Sitting at work: a health hazard
by Cathy Johnson
Spending hours of your day sitting might be shortening your life, even if you’re getting the recommended amounts of daily exercise.
Many of us spend large chunks of our day sitting, especially when we’re at work. If we’re not glued to a computer screen or tethered to a phone, then we’re stuck in seats around tables in meetings. And that’s on top of the hours we spend sitting in cars, buses or trains getting to and from work.
All this sitting seems to increase your risk of death from heart disease and other causes, research has found. And surprisingly, this happens even if you exercise regularly.
“If you do 30 to 60 minutes a day of exercise, you tick the box of being active,” says Melbourne exercise researcher, Dr David Dunstan. “But then you potentially have 15 or so hours a day when you’re not sleeping and not exercising that you could be spending predominantly sitting.”
There’s evidence the typical office worker is sedentary for 75 per cent of their working day. From research conducted over the past decade, it’s become clear this sitting affects our body’s processing of fats and sugars in ways that increase our risk of heart disease and diabetes.
And exercising every day won’t necessarily undo this damage. In fact, excessive sitting might undo the benefits of our daily exercise.
“When we’re idle, we’re not contracting muscles and muscle contraction is an important component of the body’s regulatory processes,” says Dunstan, from the Baker IDI Heart and Diabetes Institute. In fact, one American expert, Professor Marc Hamilton, from Pennington Biomedical Research Center, has gone so far as to suggest sitting for most of the day may be as dangerous to health as smoking.
Lounge room to workplace
Earlier in the year, the issue had some publicity with the release of a study, by Dunstan and others. The researchers linked four or more hours a day of television watching with an 80 per cent increased risk of death from heart disease, and a 46 per cent increased risk of death from all causes. That’s compared to people who spent less than two hours a day in front of the box.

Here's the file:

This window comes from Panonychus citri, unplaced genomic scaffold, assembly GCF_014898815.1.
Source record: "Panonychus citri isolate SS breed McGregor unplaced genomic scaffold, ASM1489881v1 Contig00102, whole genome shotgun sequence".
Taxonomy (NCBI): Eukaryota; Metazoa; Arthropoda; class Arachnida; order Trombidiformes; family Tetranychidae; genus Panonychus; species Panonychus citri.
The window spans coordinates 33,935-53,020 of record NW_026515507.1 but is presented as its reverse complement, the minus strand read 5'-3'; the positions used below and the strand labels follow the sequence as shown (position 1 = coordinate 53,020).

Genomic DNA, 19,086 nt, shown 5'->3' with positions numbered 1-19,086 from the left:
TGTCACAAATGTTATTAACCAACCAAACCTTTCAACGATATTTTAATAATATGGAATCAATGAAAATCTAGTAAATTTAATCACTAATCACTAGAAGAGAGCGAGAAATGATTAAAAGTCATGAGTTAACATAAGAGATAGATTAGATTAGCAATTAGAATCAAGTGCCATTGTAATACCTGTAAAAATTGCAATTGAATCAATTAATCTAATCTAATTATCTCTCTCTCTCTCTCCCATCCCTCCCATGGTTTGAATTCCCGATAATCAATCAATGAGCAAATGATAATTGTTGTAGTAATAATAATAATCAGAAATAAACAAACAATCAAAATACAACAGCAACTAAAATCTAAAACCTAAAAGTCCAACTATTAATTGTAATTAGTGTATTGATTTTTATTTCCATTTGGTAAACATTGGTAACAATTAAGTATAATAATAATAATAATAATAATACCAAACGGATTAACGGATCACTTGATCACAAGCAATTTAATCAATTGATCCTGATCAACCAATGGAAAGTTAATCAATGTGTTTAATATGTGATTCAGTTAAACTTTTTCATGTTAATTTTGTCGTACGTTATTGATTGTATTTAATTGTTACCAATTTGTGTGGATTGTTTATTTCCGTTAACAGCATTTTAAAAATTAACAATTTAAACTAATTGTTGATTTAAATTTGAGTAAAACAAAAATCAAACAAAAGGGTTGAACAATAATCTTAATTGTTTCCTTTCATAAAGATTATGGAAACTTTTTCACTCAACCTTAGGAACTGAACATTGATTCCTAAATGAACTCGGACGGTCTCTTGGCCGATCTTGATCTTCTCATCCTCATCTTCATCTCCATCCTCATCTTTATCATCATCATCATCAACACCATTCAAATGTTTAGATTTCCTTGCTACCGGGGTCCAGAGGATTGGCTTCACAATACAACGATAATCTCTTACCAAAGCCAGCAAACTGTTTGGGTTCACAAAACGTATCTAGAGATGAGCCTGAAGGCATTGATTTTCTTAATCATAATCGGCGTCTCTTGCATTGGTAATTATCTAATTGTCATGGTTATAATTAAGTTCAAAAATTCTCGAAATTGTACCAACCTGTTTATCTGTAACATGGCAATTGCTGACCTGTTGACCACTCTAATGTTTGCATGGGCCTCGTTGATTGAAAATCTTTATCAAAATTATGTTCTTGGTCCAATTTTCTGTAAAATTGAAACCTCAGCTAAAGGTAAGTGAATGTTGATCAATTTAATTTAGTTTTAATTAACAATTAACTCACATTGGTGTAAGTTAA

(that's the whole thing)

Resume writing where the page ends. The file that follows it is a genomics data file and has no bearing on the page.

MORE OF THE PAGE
But it’s the fact we watch TV while sitting or lying still that’s the problem, rather than TV per se, Dunstan says. This clearly has implications for the highly sedentary workplace environment, something health authorities and employers in Australia are only just starting to come to terms with.
The key is to avoid sitting as much as possible or at least break up your sitting time – even if only by standing, which uses more muscles than sitting. (This is not mentioned in the current national exercise guidelines but Dunstan and others believe they need to change.)
In Scandinavia, height-adjustable desks, which allow you to shift from working in a sitting to standing position at the press of a button, are becoming common. But the demand in Australia so far is low, which affects prices and availability.
“Some are as cheap as $500 but most are around $1000 to $1500,” says Dunstan, who has a made his own homespun alternative – a wooden box which serves as a laptop pedestal for when he wants to work standing up at his desk.
“I don’t think we’re at the point yet where we can say exactly how long we can safely sit… The broadest recommendation we can make is just to avoid prolonged sitting; stand up and move about more often.”
What you can do
Even little activities like getting up to make a cup of tea can make a difference.
“We’ve actually reported that people who break up their sedentary time throughout the day, regardless of their total sedentary time, have a better health profile,” Dunstan says. “It all comes down to moving the muscles.”
For Dunstan that means not sitting on public transport, and standing or moving around as much as possible while taking phone calls and during meetings.
“I just say at the start of the meeting ‘I will get up and move around. Please don’t think I’m not listening.’ What happens is once one person starts to stand up, others start to too. But we don’t usually stand and move all the time because you know, you still need to write.”
Ultimately, he’d like to see changes in office design that encourage us to be less sedentary: centralised mail collection points, standing “hot desks” for internet browsing, lunch rooms with benches at standing height, and reading rooms with exercise bikes.
But you can try smaller measures – both at work and at home, such as:
- Standing when you use your phone (or use a cordless handset or headset so you can move around even more)
- Moving your rubbish bin/printer further away from your desk so you need to get off your chair to access them
- Taking the stairs instead of the lifts between floors
- Walking to a colleague to talk to them instead of sending an email
- Getting up to move around for few minutes or so every hour
- Doing household chores like ironing or folding the washing while watching TV
- Standing to watching children’s sporting activities.